Fall 2020 Courses
RELI 3400: Religion and Film
This course examines the relationship between religion and film. From the very beginning of filmmaking, religion or religious themes have been the subject of movies. And, religion is found in many different kinds of movies, from Hollywood blockbusters to art films, from documentaries to short films. This course explores the various ways in which movies treat religion or religious topics.
|Instructor: Dr. John Lyden||Totally Online||link to flyer|
RELI 3500-003: Africana Literature of Freedom
Exploring themes of freedom, equity, and justice, this course empowers students to read, analyze, and discuss oral, written, and visual texts of the African Diaspora. Dating from the 18th to the early 21st century, the literature includes diverse genres: music (spirituals, gospel, blues, jazz, work songs, ballads), sermons, folktales, biography, poetry, short story, and novel.
American writers such as Wheatley, Douglas, Du Bois, Johnson, Hurston, Angelou, Hughes, King, Malcolm X, and Walker, join the ranks of African writers, inclduing Gordimer, Bâ, Brutus, Evans, Achebe, Adichie, Armah, Okri, and Thiong'o to engage students with an almost 300-year tapestry of freedom literature.
This course is crosslisted with BLST 3980-001.
|Instructor: Dr. Gloria Epps||TR 1:00—2:15 PM, Remote Learning||link to flyer|
RELI 3500-853: Women and Religion
This course will examine intersections of power and oppression that women experience in four major world religions: Christianity, Buddhism, Judaism, and Islam. Case studies from Taiwan, Turkey, Israel, and France will highlight ways women both contribute to and are excluded from religious practice and leadership.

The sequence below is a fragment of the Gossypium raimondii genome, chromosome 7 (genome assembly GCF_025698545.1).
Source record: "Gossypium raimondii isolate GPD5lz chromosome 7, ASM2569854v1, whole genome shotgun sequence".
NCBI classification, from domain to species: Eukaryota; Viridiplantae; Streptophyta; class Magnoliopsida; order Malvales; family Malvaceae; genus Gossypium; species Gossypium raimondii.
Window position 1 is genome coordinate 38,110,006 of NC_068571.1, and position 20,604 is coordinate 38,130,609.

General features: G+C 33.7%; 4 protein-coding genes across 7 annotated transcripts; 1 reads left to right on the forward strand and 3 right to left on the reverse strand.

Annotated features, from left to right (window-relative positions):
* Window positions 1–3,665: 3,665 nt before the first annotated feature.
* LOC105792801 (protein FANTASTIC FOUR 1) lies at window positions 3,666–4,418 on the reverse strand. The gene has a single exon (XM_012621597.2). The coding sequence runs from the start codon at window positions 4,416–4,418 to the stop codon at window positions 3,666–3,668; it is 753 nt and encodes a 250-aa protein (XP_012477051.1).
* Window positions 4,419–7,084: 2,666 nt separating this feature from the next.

This course is crosslisted with WGST 4050-851.
|Instructor: Dr. Jeannette Gabriel||Totally Online||link to flyer|
RELI 3500-860/RELI 8900: Public Health, Religion, and Human Rights
The last four decades have made clear the connection between health and human rights. The rise of the novel coronavirus has emphasized connections between health and social issues like child care, workers' rights, immigration, imprisonment, and more. Many argue that a minimal standard of health and medical care is a human right. Religion is a crucial motivator for individuals and communities as they seek, refuse, or provide medical treatment and struggle with questions of human rights.
This course examines the fields of global public health; human rights studies; and religious and ethical thought. Particular issues include religious and cultural health practices; acceptance or refusal of health care for religious reasons; the global AIDS crisis, COVID-19, and other infectious disease concerns; disability studies; death and dying; women's health; and more. Students will design a proposed public health outreach project and will increase their academic and practical understanding of the topic.
This course is crosslisted with INST 4140.
|Instructor: Dr. Laura Alexander||MW 10:00—11:15 AM, ASH 205A, (Partially Online Course)||link to flyer|